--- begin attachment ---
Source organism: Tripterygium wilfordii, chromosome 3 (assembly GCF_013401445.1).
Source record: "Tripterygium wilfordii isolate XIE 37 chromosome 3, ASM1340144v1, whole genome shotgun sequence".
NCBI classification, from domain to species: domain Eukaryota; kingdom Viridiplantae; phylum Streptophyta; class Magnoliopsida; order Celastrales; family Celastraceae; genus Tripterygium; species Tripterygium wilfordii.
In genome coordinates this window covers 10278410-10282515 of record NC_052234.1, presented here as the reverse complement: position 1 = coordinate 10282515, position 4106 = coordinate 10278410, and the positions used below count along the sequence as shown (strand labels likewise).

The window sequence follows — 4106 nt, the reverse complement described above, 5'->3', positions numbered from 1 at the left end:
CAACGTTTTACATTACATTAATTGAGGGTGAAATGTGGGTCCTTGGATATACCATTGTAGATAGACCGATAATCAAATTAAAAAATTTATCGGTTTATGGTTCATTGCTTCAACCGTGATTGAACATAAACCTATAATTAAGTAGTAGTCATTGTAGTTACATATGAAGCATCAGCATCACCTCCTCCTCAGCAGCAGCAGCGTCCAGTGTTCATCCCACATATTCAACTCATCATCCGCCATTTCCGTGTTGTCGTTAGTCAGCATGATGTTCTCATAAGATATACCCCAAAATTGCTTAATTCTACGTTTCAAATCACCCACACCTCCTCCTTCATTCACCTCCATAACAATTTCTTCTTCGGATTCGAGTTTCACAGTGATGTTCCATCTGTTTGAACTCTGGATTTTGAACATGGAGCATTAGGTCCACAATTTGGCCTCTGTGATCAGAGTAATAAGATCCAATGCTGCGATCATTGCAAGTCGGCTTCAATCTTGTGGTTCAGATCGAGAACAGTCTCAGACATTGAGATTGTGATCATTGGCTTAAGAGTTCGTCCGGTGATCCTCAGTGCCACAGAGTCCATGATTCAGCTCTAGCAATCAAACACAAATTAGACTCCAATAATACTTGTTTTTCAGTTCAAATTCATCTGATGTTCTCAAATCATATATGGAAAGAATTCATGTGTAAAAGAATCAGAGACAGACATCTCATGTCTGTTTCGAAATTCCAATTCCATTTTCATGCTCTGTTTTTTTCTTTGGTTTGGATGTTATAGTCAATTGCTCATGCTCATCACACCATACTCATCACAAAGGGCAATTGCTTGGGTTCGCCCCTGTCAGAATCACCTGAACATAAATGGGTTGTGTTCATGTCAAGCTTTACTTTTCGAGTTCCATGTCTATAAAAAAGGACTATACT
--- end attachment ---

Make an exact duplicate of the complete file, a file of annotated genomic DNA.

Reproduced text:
Source organism: Tripterygium wilfordii, chromosome 3 (assembly GCF_013401445.1).
Source record: "Tripterygium wilfordii isolate XIE 37 chromosome 3, ASM1340144v1, whole genome shotgun sequence".
NCBI classification, from domain to species: domain Eukaryota; kingdom Viridiplantae; phylum Streptophyta; class Magnoliopsida; order Celastrales; family Celastraceae; genus Tripterygium; species Tripterygium wilfordii.
In genome coordinates this window covers 10278410-10282515 of record NC_052234.1, presented here as the reverse complement: position 1 = coordinate 10282515, position 4106 = coordinate 10278410, and the positions used below count along the sequence as shown (strand labels likewise).

The window sequence follows — 4106 nt, the reverse complement described above, 5'->3', positions numbered from 1 at the left end:
CAACGTTTTACATTACATTAATTGAGGGTGAAATGTGGGTCCTTGGATATACCATTGTAGATAGACCGATAATCAAATTAAAAAATTTATCGGTTTATGGTTCATTGCTTCAACCGTGATTGAACATAAACCTATAATTAAGTAGTAGTCATTGTAGTTACATATGAAGCATCAGCATCACCTCCTCCTCAGCAGCAGCAGCGTCCAGTGTTCATCCCACATATTCAACTCATCATCCGCCATTTCCGTGTTGTCGTTAGTCAGCATGATGTTCTCATAAGATATACCCCAAAATTGCTTAATTCTACGTTTCAAATCACCCACACCTCCTCCTTCATTCACCTCCATAACAATTTCTTCTTCGGATTCGAGTTTCACAGTGATGTTCCATCTGTTTGAACTCTGGATTTTGAACATGGAGCATTAGGTCCACAATTTGGCCTCTGTGATCAGAGTAATAAGATCCAATGCTGCGATCATTGCAAGTCGGCTTCAATCTTGTGGTTCAGATCGAGAACAGTCTCAGACATTGAGATTGTGATCATTGGCTTAAGAGTTCGTCCGGTGATCCTCAGTGCCACAGAGTCCATGATTCAGCTCTAGCAATCAAACACAAATTAGACTCCAATAATACTTGTTTTTCAGTTCAAATTCATCTGATGTTCTCAAATCATATATGGAAAGAATTCATGTGTAAAAGAATCAGAGACAGACATCTCATGTCTGTTTCGAAATTCCAATTCCATTTTCATGCTCTGTTTTTTTCTTTGGTTTGGATGTTATAGTCAATTGCTCATGCTCATCACACCATACTCATCACAAAGGGCAATTGCTTGGGTTCGCCCCTGTCAGAATCACCTGAACATAAATGGGTTGTGTTCATGTCAAGCTTTACTTTTCGAGTTCCATGTCTATAAAAAAGGACTATACT